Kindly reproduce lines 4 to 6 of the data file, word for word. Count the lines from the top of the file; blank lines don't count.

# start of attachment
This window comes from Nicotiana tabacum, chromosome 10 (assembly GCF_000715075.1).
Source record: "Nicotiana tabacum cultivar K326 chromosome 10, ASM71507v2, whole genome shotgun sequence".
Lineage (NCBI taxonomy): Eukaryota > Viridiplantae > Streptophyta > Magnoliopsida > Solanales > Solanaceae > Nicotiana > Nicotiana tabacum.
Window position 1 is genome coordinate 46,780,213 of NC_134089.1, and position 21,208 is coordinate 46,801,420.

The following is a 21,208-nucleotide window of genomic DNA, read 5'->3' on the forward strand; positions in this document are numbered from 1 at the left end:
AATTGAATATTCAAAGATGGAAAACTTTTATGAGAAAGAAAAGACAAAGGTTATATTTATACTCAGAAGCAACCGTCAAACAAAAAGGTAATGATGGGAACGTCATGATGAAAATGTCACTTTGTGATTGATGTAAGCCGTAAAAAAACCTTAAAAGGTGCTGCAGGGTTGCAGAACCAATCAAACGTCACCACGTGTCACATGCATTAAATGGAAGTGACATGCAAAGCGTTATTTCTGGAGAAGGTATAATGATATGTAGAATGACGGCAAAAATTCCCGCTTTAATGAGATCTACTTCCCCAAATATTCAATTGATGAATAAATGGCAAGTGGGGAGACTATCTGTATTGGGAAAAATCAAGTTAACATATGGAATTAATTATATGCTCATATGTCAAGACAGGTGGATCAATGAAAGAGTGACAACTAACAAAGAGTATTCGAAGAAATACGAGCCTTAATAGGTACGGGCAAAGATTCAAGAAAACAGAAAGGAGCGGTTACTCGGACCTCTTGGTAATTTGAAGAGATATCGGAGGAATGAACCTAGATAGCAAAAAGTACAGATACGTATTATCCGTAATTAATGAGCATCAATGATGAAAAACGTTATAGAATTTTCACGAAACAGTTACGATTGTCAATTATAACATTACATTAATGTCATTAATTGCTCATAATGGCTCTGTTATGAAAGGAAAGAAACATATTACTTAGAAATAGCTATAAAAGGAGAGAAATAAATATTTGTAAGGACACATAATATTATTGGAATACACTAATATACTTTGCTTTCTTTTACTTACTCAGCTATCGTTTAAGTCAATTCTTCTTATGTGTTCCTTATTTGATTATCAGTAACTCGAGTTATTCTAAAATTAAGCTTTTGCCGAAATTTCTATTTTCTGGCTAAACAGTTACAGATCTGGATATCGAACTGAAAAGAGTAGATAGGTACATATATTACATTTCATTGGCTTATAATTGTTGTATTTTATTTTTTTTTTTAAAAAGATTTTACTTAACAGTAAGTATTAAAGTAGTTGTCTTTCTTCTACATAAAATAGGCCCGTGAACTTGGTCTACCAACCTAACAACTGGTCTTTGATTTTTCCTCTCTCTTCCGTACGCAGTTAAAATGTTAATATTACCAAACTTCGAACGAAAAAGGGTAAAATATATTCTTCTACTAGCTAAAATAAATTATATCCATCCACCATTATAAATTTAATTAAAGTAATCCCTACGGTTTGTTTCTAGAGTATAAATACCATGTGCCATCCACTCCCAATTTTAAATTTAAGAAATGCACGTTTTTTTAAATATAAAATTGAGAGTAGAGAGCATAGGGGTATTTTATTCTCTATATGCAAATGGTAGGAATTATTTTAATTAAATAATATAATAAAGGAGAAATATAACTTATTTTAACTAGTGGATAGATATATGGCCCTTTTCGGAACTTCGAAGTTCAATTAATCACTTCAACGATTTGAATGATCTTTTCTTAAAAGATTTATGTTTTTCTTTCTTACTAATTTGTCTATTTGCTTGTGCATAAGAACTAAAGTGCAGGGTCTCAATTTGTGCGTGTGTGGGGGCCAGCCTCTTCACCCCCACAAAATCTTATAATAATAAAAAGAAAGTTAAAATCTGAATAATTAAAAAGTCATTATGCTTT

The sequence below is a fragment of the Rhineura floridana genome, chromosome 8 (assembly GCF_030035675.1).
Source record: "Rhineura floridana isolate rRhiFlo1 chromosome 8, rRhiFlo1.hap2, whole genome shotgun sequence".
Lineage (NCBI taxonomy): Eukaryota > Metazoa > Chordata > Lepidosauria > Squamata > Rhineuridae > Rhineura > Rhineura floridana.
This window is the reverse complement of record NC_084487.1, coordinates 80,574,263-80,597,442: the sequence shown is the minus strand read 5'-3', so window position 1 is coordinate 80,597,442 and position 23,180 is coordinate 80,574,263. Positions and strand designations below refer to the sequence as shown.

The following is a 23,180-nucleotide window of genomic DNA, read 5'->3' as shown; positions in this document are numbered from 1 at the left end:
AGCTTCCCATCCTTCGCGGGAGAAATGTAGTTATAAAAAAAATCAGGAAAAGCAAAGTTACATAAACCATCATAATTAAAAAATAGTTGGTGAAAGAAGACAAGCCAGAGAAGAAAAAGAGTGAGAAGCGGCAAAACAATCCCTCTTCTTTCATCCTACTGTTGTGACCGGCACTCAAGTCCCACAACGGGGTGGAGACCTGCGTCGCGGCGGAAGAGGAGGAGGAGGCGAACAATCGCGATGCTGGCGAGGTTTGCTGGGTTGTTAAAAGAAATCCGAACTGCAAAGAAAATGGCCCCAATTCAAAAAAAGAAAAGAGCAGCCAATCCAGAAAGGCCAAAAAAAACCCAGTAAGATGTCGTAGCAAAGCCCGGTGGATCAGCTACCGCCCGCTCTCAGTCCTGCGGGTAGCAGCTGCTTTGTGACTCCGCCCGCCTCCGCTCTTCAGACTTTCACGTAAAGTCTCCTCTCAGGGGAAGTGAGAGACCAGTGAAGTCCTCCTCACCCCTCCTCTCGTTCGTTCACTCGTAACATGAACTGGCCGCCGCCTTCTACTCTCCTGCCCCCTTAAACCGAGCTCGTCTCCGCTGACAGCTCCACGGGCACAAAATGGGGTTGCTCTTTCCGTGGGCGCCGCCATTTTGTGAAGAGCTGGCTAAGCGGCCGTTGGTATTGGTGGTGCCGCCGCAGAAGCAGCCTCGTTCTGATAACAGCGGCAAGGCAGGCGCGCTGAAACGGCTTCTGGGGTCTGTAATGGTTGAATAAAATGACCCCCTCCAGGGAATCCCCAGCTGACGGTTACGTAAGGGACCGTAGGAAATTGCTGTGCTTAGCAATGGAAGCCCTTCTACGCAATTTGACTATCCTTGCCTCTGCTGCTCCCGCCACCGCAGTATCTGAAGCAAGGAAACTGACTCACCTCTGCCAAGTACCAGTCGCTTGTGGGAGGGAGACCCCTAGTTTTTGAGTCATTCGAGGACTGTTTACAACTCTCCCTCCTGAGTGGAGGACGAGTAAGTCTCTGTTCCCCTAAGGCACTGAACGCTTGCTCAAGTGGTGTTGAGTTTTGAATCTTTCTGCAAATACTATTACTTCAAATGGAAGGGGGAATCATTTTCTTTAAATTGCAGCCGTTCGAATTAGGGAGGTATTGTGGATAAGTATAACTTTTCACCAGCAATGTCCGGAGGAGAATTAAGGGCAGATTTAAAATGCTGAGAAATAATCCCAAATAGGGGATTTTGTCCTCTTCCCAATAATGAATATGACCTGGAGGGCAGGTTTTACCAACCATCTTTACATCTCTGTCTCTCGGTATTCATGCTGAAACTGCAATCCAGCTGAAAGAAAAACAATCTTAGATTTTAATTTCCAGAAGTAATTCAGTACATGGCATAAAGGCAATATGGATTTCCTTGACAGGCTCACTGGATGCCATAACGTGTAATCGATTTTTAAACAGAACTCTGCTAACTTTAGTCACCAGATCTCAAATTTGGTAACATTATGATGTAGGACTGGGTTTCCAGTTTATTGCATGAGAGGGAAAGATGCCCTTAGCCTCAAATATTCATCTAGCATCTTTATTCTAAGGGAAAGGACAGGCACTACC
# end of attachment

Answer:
Window position 1 is genome coordinate 46,780,213 of NC_134089.1, and position 21,208 is coordinate 46,801,420.

The following is a 21,208-nucleotide window of genomic DNA, read 5'->3' on the forward strand; positions in this document are numbered from 1 at the left end:
AATTGAATATTCAAAGATGGAAAACTTTTATGAGAAAGAAAAGACAAAGGTTATATTTATACTCAGAAGCAACCGTCAAACAAAAAGGTAATGATGGGAACGTCATGATGAAAATGTCACTTTGTGATTGATGTAAGCCGTAAAAAAACCTTAAAAGGTGCTGCAGGGTTGCAGAACCAATCAAACGTCACCACGTGTCACATGCATTAAATGGAAGTGACATGCAAAGCGTTATTTCTGGAGAAGGTATAATGATATGTAGAATGACGGCAAAAATTCCCGCTTTAATGAGATCTACTTCCCCAAATATTCAATTGATGAATAAATGGCAAGTGGGGAGACTATCTGTATTGGGAAAAATCAAGTTAACATATGGAATTAATTATATGCTCATATGTCAAGACAGGTGGATCAATGAAAGAGTGACAACTAACAAAGAGTATTCGAAGAAATACGAGCCTTAATAGGTACGGGCAAAGATTCAAGAAAACAGAAAGGAGCGGTTACTCGGACCTCTTGGTAATTTGAAGAGATATCGGAGGAATGAACCTAGATAGCAAAAAGTACAGATACGTATTATCCGTAATTAATGAGCATCAATGATGAAAAACGTTATAGAATTTTCACGAAACAGTTACGATTGTCAATTATAACATTACATTAATGTCATTAATTGCTCATAATGGCTCTGTTATGAAAGGAAAGAAACATATTACTTAGAAATAGCTATAAAAGGAGAGAAATAAATATTTGTAAGGACACATAATATTATTGGAATACACTAATATACTTTGCTTTCTTTTACTTACTCAGCTATCGTTTAAGTCAATTCTTCTTATGTGTTCCTTATTTGATTATCAGTAACTCGAGTTATTCTAAAATTAAGCTTTTGCCGAAATTTCTATTTTCTGGCTAAACAGTTACAGATCTGGATATCGAACTGAAAAGAGTAGATAGGTACATATATTACATTTCATTGGCTTATAATTGTTGTATTTTATTTTTTTTTTTAAAAAGATTTTACTTAACAGTAAGTATTAAAGTAGTTGTCTTTCTTCTACATAAAATAGGCCCGTGAACTTGGTCTACCAACCTAACAACTGGTCTTTGATTTTTCCTCTCTCTTCCGTACGCAGTTAAAATGTTAATATTACCAAACTTCGAACGAAAAAGGGTAAAATATATTCTTCTACTAGCTAAAATAAATTATATCCATCCACCATTATAAATTTAATTAAAGTAATCCCTACGGTTTGTTTCTAGAGTATAAATACCATGTGCCATCCACTCCCAATTTTAAATTTAAGAAATGCACGTTTTTTTAAATATAAAATTGAGAGTAGAGAGCATAGGGGTATTTTATTCTCTATATGCAAATGGTAGGAATTATTTTAATTAAATAATATAATAAAGGAGAAATATAACTTATTTTAACTAGTGGATAGATATATGGCCCTTTTCGGAACTTCGAAGTTCAATTAATCACTTCAACGATTTGAATGATCTTTTCTTAAAAGATTTATGTTTTTCTTTCTTACTAATTTGTCTATTTGCTTGTGCATAAGAACTAAAGTGCAGGGTCTCAATTTGTGCGTGTGTGGGGGCCAGCCTCTTCACCCCCACAAAATCTTATAATAATAAAAAGAAAGTTAAAATCTGAATAATTAAAAAGTCATTATGCTTT